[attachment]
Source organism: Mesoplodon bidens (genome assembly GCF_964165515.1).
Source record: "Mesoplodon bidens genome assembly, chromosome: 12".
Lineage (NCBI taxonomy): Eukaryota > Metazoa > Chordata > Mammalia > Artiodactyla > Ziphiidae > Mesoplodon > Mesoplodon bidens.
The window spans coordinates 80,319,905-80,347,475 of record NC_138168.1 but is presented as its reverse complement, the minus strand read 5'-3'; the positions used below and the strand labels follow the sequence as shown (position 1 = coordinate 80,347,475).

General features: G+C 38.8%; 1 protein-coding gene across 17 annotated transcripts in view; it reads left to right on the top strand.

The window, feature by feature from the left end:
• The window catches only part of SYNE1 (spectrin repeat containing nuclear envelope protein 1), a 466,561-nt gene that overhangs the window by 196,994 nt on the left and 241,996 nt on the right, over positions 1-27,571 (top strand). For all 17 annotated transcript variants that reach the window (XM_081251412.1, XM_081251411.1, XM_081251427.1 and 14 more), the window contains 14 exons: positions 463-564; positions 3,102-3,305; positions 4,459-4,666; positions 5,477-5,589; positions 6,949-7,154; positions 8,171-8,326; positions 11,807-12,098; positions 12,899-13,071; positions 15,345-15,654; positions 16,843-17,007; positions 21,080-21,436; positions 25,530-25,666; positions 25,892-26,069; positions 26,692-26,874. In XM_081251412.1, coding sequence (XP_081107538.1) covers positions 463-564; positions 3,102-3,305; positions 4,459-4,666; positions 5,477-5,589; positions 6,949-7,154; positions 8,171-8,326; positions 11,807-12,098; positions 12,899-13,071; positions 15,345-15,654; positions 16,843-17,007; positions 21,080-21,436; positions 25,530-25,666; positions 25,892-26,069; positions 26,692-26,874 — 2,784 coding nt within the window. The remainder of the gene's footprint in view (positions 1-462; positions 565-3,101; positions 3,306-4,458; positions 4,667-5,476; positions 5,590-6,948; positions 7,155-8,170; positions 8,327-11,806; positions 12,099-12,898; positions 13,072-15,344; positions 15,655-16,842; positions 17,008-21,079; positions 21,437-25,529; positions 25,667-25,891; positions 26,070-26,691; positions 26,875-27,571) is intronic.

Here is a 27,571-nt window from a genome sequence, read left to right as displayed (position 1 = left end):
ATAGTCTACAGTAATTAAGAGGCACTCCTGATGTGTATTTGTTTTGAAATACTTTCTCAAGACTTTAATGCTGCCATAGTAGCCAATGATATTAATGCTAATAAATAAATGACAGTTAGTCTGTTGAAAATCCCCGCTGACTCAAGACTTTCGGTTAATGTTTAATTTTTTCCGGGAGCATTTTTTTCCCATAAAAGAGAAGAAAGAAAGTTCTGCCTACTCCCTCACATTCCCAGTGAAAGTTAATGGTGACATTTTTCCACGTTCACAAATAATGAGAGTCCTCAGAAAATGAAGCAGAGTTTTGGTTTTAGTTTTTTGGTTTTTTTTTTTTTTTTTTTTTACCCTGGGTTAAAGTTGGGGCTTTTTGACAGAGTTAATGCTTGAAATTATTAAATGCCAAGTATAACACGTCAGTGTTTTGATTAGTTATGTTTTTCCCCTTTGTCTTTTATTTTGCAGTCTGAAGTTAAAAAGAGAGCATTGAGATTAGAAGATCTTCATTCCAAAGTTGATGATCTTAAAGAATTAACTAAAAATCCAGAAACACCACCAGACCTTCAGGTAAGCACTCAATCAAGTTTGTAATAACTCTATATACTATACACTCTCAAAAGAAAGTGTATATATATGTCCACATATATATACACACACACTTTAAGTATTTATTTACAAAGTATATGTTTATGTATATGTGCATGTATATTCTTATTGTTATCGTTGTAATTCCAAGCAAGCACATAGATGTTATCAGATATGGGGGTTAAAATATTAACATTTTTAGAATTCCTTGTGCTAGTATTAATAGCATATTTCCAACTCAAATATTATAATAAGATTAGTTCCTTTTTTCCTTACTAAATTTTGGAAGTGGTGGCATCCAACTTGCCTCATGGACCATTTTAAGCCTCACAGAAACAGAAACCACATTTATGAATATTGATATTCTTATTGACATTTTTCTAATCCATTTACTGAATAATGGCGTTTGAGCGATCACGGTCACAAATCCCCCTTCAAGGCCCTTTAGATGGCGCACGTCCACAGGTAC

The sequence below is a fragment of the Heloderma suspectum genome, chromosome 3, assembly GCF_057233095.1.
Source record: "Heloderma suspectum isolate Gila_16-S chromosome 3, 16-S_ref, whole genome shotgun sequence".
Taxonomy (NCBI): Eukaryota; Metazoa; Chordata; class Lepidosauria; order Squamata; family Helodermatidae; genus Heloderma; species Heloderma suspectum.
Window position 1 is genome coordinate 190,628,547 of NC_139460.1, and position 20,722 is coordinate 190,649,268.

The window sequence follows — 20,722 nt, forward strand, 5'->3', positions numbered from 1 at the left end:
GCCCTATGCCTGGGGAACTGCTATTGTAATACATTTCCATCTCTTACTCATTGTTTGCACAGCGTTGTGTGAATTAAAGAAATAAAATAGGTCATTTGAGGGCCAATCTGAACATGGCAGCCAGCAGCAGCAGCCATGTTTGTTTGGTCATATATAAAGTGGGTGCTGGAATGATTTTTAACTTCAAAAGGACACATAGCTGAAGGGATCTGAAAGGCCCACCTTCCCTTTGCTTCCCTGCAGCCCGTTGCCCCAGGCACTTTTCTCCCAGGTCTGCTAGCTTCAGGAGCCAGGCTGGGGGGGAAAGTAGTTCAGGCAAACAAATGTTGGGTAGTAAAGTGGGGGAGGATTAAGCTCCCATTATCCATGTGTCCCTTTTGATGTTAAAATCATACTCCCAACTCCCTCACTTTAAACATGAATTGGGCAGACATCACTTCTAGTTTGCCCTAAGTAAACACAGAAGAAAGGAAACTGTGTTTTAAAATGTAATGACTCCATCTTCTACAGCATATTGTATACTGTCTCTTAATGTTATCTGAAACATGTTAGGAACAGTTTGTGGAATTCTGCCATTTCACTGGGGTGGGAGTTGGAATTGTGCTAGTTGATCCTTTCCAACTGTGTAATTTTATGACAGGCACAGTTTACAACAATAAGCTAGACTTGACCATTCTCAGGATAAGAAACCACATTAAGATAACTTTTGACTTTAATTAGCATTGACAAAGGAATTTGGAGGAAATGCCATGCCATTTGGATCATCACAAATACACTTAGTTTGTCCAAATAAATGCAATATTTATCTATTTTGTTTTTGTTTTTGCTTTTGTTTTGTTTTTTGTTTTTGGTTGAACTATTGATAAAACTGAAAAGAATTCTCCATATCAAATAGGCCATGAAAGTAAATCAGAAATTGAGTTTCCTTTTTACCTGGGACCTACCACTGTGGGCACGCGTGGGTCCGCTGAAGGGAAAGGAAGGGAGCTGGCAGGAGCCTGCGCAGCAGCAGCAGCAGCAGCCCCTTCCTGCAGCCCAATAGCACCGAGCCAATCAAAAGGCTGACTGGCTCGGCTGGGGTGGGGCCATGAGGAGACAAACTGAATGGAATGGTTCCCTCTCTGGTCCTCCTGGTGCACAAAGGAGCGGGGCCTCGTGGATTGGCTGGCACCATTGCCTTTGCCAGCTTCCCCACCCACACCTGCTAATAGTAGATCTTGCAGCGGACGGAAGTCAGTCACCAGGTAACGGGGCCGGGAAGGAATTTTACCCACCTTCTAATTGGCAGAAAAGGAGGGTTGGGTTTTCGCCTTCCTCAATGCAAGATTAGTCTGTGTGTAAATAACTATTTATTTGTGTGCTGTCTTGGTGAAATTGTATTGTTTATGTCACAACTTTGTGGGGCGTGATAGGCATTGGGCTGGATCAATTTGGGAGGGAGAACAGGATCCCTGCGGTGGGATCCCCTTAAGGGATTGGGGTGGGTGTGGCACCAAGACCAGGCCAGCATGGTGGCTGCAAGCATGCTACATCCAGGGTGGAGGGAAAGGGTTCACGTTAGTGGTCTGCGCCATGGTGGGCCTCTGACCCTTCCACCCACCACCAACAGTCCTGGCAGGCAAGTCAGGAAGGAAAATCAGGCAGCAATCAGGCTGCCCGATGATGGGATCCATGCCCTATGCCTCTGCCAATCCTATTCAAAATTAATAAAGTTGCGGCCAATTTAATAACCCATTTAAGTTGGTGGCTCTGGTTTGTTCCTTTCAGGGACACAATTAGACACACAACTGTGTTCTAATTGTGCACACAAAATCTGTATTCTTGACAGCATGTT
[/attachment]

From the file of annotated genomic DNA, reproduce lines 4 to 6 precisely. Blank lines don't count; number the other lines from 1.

The window spans coordinates 80,319,905-80,347,475 of record NC_138168.1 but is presented as its reverse complement, the minus strand read 5'-3'; the positions used below and the strand labels follow the sequence as shown (position 1 = coordinate 80,347,475).

General features: G+C 38.8%; 1 protein-coding gene across 17 annotated transcripts in view; it reads left to right on the top strand.

The window, feature by feature from the left end: